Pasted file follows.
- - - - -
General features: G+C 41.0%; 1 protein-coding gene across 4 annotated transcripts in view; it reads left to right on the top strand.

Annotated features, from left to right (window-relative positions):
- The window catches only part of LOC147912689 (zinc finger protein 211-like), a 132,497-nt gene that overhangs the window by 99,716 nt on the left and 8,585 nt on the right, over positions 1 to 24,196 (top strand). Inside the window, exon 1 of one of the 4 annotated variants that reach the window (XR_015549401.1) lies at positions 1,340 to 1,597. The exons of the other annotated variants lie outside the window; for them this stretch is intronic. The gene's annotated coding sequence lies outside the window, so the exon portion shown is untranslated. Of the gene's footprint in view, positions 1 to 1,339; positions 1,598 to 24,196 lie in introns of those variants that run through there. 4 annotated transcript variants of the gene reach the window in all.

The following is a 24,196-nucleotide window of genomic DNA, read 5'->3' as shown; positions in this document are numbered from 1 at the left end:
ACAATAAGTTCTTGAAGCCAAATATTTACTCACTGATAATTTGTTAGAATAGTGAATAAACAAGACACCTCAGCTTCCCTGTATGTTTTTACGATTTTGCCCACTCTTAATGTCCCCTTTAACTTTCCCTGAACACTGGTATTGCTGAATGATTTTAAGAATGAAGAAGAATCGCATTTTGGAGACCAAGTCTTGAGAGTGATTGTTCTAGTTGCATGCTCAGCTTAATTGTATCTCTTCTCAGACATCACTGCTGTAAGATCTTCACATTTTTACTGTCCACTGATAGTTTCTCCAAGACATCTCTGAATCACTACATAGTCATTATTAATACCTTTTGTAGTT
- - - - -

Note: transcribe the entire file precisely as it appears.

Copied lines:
General features: G+C 41.0%; 1 protein-coding gene across 4 annotated transcripts in view; it reads left to right on the top strand.

Annotated features, from left to right (window-relative positions):
- The window catches only part of LOC147912689 (zinc finger protein 211-like), a 132,497-nt gene that overhangs the window by 99,716 nt on the left and 8,585 nt on the right, over positions 1 to 24,196 (top strand). Inside the window, exon 1 of one of the 4 annotated variants that reach the window (XR_015549401.1) lies at positions 1,340 to 1,597. The exons of the other annotated variants lie outside the window; for them this stretch is intronic. The gene's annotated coding sequence lies outside the window, so the exon portion shown is untranslated. Of the gene's footprint in view, positions 1 to 1,339; positions 1,598 to 24,196 lie in introns of those variants that run through there. 4 annotated transcript variants of the gene reach the window in all.

The following is a 24,196-nucleotide window of genomic DNA, read 5'->3' as shown; positions in this document are numbered from 1 at the left end:
ACAATAAGTTCTTGAAGCCAAATATTTACTCACTGATAATTTGTTAGAATAGTGAATAAACAAGACACCTCAGCTTCCCTGTATGTTTTTACGATTTTGCCCACTCTTAATGTCCCCTTTAACTTTCCCTGAACACTGGTATTGCTGAATGATTTTAAGAATGAAGAAGAATCGCATTTTGGAGACCAAGTCTTGAGAGTGATTGTTCTAGTTGCATGCTCAGCTTAATTGTATCTCTTCTCAGACATCACTGCTGTAAGATCTTCACATTTTTACTGTCCACTGATAGTTTCTCCAAGACATCTCTGAATCACTACATAGTCATTATTAATACCTTTTGTAGTT